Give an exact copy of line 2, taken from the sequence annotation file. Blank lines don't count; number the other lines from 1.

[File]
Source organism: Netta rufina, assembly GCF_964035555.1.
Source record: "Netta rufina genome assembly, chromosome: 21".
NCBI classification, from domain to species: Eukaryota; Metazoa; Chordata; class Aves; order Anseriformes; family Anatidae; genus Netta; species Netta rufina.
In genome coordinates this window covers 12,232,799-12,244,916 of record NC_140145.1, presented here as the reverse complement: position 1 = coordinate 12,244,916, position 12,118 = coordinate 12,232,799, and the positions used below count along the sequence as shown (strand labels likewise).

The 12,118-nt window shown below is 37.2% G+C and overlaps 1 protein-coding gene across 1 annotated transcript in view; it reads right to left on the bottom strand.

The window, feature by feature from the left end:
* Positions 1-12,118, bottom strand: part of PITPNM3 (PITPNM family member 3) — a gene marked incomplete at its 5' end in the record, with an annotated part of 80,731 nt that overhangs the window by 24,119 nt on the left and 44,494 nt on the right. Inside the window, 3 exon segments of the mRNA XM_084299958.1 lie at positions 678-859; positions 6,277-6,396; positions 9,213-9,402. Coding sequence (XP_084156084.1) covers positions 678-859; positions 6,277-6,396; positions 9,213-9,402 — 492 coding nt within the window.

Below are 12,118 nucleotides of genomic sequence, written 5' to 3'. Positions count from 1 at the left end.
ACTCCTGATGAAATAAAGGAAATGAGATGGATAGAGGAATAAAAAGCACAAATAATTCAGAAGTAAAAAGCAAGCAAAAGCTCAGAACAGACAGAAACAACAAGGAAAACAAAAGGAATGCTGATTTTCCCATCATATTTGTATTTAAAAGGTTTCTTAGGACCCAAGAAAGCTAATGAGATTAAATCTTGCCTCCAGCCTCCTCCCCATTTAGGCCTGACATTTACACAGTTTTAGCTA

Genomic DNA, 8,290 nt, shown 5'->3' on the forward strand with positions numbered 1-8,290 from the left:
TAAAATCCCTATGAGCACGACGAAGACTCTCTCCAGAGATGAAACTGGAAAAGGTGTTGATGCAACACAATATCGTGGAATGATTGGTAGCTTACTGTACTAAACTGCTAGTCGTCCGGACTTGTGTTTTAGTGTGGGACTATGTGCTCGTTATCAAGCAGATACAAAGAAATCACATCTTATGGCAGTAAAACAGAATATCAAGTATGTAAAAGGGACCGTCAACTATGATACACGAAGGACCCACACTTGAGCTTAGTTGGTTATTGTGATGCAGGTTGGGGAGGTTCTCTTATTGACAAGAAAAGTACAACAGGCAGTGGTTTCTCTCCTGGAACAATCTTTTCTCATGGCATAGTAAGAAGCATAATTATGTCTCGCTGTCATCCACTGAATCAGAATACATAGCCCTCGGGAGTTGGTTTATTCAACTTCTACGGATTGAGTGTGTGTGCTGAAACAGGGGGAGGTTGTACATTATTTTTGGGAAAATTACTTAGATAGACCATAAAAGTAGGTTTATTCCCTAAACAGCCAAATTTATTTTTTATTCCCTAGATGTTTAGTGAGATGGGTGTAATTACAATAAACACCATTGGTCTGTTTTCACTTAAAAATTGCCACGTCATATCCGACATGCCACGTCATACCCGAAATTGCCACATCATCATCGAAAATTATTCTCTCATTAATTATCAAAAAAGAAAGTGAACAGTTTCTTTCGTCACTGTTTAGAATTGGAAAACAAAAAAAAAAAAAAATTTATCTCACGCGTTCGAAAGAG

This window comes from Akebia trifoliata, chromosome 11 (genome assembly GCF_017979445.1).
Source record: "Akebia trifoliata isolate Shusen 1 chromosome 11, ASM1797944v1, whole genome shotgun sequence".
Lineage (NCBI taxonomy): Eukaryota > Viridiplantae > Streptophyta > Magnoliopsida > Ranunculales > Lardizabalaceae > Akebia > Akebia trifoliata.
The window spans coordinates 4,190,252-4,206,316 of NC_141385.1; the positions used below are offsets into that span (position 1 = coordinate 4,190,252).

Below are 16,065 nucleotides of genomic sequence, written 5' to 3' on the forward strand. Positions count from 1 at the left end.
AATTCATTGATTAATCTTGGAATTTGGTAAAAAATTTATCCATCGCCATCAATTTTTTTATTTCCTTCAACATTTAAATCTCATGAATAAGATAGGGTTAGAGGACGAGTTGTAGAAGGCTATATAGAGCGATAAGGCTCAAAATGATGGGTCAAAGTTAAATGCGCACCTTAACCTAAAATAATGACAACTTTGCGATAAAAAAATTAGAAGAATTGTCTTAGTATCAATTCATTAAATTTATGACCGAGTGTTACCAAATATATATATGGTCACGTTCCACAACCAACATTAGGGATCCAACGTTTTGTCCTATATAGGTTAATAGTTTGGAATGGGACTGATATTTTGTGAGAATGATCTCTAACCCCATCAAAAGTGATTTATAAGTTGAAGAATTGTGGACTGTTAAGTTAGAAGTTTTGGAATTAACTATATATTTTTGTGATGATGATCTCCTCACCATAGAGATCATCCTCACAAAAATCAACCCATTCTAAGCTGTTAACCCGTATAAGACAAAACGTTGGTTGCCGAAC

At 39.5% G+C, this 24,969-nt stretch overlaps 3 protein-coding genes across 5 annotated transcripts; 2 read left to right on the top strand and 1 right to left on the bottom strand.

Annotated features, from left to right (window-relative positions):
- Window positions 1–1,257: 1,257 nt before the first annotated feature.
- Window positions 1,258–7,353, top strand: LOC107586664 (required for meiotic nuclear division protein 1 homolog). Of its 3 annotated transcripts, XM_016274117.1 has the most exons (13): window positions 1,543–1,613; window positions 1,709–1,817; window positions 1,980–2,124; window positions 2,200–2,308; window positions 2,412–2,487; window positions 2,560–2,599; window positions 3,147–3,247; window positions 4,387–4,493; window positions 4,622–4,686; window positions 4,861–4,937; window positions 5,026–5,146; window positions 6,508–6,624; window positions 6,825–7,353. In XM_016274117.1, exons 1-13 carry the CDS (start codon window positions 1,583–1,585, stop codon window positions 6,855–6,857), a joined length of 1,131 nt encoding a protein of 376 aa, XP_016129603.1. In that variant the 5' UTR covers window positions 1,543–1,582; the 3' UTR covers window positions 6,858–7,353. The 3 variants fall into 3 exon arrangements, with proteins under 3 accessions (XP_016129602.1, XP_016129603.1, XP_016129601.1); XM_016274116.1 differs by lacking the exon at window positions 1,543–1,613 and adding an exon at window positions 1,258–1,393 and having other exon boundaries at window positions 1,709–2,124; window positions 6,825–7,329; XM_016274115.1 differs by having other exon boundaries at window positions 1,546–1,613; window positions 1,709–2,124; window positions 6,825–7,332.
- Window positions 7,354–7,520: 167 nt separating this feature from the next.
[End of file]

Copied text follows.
Source record: "Netta rufina genome assembly, chromosome: 21".